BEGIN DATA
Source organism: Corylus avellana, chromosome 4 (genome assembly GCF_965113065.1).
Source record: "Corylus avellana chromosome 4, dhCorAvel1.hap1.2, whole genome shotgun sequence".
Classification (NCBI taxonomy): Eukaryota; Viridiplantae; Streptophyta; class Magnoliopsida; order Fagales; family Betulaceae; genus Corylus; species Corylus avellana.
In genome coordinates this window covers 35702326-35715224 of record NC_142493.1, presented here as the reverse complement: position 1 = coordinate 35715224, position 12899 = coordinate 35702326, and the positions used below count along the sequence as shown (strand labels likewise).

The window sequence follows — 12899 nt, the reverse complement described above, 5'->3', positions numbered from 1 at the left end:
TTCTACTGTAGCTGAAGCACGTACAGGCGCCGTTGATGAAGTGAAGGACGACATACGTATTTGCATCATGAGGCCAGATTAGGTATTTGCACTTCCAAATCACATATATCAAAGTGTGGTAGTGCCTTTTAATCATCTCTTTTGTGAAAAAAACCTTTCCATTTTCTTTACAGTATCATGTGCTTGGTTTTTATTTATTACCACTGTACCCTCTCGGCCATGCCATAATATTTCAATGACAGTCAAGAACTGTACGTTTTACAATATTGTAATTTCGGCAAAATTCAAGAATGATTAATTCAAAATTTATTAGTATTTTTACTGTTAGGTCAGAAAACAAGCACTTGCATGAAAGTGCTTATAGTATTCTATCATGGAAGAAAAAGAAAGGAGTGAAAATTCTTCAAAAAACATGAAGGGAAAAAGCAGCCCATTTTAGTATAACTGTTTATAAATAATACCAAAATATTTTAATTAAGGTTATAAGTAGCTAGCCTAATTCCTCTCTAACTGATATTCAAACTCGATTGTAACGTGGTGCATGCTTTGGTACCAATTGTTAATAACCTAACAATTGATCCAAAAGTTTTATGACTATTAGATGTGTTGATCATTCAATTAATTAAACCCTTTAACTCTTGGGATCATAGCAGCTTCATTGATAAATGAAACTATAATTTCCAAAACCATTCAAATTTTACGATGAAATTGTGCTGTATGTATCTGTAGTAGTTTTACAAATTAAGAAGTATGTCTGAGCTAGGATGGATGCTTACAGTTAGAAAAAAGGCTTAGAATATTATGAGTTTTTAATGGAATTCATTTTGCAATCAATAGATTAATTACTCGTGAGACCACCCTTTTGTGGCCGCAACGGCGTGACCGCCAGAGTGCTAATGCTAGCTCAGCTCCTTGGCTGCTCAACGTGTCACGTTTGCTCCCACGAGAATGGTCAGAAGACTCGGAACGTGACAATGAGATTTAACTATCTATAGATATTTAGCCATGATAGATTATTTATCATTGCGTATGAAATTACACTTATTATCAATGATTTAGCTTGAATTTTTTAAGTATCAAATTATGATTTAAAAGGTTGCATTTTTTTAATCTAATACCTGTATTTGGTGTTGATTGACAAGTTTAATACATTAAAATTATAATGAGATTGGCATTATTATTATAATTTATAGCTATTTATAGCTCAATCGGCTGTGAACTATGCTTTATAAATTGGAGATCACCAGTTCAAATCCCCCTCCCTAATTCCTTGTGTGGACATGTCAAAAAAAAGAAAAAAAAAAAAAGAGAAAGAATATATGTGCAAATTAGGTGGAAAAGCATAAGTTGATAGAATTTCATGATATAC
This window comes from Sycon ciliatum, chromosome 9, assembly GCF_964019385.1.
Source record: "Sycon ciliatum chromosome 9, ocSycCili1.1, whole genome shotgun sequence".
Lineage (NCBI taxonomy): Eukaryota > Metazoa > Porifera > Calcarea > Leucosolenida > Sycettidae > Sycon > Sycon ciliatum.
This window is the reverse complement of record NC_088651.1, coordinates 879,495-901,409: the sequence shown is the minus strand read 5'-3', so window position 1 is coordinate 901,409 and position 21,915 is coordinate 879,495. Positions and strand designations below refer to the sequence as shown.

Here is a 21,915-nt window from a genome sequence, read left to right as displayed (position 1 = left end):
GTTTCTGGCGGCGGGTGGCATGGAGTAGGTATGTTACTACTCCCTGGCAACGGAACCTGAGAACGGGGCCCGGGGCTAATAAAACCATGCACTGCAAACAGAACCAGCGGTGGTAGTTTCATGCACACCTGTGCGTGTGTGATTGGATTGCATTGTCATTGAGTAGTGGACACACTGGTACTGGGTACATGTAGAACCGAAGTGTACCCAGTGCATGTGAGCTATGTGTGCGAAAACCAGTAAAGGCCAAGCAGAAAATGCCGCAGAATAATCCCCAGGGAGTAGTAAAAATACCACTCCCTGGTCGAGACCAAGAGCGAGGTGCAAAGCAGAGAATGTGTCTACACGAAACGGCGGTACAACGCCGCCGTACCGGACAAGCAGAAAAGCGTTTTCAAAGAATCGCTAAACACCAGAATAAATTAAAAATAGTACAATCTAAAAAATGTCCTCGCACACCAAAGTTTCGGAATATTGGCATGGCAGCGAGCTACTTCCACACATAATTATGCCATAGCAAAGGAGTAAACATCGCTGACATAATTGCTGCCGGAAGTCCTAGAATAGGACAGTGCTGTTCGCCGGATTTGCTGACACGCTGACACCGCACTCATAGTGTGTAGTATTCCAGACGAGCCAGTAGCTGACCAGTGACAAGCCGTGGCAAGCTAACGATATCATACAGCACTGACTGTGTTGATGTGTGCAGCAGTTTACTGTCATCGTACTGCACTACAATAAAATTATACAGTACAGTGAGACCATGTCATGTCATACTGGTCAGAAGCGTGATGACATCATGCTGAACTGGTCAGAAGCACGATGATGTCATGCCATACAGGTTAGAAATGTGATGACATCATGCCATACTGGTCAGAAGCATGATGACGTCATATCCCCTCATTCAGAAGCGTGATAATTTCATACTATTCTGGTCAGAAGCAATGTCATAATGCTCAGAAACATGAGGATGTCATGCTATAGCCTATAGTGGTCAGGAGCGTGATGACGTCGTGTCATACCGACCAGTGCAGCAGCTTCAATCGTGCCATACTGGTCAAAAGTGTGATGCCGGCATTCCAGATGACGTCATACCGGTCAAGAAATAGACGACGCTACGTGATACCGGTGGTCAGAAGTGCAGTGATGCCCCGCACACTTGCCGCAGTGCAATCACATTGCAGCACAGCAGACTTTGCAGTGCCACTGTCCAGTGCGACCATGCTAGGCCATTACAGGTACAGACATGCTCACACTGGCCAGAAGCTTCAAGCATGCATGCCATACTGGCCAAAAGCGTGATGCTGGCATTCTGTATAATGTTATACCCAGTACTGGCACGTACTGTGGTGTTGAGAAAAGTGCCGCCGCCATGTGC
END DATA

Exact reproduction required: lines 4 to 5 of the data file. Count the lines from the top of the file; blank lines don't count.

In genome coordinates this window covers 35702326-35715224 of record NC_142493.1, presented here as the reverse complement: position 1 = coordinate 35715224, position 12899 = coordinate 35702326, and the positions used below count along the sequence as shown (strand labels likewise).

The window sequence follows — 12899 nt, the reverse complement described above, 5'->3', positions numbered from 1 at the left end: